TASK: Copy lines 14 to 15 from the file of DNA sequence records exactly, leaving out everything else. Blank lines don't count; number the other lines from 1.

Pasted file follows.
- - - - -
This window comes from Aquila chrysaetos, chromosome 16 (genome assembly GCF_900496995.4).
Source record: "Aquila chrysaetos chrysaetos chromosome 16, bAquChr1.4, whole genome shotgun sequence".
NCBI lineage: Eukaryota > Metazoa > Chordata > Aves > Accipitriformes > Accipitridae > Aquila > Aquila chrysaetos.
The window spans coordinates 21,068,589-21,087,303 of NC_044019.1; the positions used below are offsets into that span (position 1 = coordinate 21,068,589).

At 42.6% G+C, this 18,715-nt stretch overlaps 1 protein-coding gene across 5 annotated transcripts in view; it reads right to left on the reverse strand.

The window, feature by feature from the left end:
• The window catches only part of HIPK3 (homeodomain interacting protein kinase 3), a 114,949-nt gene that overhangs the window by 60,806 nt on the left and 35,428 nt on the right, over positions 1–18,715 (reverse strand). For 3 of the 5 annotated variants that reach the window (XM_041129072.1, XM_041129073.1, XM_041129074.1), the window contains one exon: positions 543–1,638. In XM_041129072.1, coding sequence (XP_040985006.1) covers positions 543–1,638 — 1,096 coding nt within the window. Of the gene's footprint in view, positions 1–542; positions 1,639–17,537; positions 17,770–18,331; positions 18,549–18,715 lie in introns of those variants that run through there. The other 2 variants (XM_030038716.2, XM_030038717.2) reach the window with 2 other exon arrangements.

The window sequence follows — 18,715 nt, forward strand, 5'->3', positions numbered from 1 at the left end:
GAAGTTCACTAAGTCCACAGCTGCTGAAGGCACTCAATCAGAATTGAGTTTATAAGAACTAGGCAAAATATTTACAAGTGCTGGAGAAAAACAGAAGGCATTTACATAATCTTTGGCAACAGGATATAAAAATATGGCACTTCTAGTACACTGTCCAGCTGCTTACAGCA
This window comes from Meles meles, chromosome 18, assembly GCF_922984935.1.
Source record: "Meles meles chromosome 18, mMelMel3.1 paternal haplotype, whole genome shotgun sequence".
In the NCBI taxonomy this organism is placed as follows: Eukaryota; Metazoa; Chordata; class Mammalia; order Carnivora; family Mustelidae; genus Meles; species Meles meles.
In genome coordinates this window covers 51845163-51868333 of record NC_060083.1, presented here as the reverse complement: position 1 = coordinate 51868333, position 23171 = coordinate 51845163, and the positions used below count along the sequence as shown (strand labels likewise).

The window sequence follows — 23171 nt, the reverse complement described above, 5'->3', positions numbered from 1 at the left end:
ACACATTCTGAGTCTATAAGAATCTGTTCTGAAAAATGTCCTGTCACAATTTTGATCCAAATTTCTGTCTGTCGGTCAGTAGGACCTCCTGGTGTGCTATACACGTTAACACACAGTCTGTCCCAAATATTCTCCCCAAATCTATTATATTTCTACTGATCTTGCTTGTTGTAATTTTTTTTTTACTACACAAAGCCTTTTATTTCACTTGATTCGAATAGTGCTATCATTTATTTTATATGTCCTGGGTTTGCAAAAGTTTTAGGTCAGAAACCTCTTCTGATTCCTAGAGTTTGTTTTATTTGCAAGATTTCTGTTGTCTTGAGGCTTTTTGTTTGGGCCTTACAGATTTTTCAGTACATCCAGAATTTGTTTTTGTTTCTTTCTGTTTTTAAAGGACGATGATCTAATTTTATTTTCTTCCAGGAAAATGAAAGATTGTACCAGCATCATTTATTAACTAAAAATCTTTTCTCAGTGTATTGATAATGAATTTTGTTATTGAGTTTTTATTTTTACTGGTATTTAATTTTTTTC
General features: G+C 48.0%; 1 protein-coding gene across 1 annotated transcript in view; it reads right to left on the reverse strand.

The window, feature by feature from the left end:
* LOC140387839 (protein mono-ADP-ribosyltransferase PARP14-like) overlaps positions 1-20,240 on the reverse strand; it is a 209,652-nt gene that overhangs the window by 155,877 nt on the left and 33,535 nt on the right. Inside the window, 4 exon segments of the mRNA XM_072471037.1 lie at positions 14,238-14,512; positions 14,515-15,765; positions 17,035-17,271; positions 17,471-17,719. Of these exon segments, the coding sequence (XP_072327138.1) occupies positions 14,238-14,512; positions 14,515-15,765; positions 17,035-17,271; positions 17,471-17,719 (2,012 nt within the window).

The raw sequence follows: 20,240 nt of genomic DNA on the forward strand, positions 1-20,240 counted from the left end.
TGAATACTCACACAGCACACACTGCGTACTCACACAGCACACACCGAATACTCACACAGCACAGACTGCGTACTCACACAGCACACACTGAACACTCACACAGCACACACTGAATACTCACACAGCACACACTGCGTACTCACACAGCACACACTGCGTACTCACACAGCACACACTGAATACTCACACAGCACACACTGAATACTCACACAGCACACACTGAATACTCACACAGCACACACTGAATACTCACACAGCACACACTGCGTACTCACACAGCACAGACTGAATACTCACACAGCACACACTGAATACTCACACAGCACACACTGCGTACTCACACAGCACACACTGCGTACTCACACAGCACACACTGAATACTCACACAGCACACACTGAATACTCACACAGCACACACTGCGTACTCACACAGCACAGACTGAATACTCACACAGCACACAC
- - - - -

The window sequence follows — 23171 nt, the reverse complement described above, 5'->3', positions numbered from 1 at the left end:
ACACATTCTGAGTCTATAAGAATCTGTTCTGAAAAATGTCCTGTCACAATTTTGATCCAAATTTCTGTCTGTCGGTCAGTAGGACCTCCTGGTGTGCTATACACGTTAACACACAGTCTGTCCCAAATATTCTCCCCAAATCTATTATATTTCTACTGATCTTGCTTGTTGTAATTTTTTTTTTACTACACAAAGCCTTTTATTTCACTTGATTCGAATAGTGCTATCATTTATTTTATATGTCCTGGGTTTGCAAAAGTTTTAGGTCAGAAACCTCTTCTGATTCCTAGAGTTTGTTTTATTTGCAAGATTTCTGTTGTCTTGAGGCTTTTTGTTTGGGCCTTACAGATTTTTCAGTACATCCAGAATTTGTTTTTGTTTCTTTCTGTTTTTAAAGGACGATGATCTAATTTTATTTTCTTCCAGGAAAATGAAAGATTGTACCAGCATCATTTATTAACTAAAAATCTTTTCTCAGTGTATTGATAATGAATTTTGTTATTGAGTTTTTATTTTTACTGGTATTTAATTTTTTTC